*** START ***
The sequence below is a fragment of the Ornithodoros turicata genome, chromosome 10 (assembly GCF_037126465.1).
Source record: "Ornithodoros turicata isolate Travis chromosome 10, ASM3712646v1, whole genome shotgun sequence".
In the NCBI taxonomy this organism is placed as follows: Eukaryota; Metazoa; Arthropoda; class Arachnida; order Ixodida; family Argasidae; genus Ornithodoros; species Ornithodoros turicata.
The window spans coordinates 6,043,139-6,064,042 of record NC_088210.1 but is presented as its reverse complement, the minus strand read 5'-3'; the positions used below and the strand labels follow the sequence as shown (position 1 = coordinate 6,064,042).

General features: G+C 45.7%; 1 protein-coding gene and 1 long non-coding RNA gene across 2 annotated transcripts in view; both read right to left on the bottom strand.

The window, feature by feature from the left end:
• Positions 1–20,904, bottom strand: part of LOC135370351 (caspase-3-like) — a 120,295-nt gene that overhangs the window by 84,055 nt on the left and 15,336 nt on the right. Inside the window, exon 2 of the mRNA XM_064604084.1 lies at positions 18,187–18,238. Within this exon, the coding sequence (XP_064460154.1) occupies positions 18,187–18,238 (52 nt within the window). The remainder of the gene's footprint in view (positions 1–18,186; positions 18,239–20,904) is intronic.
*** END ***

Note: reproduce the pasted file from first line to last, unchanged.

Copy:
The sequence below is a fragment of the Ornithodoros turicata genome, chromosome 10 (assembly GCF_037126465.1).
Source record: "Ornithodoros turicata isolate Travis chromosome 10, ASM3712646v1, whole genome shotgun sequence".
In the NCBI taxonomy this organism is placed as follows: Eukaryota; Metazoa; Arthropoda; class Arachnida; order Ixodida; family Argasidae; genus Ornithodoros; species Ornithodoros turicata.
The window spans coordinates 6,043,139-6,064,042 of record NC_088210.1 but is presented as its reverse complement, the minus strand read 5'-3'; the positions used below and the strand labels follow the sequence as shown (position 1 = coordinate 6,064,042).

General features: G+C 45.7%; 1 protein-coding gene and 1 long non-coding RNA gene across 2 annotated transcripts in view; both read right to left on the bottom strand.

The window, feature by feature from the left end:
• Positions 1–20,904, bottom strand: part of LOC135370351 (caspase-3-like) — a 120,295-nt gene that overhangs the window by 84,055 nt on the left and 15,336 nt on the right. Inside the window, exon 2 of the mRNA XM_064604084.1 lies at positions 18,187–18,238. Within this exon, the coding sequence (XP_064460154.1) occupies positions 18,187–18,238 (52 nt within the window). The remainder of the gene's footprint in view (positions 1–18,186; positions 18,239–20,904) is intronic.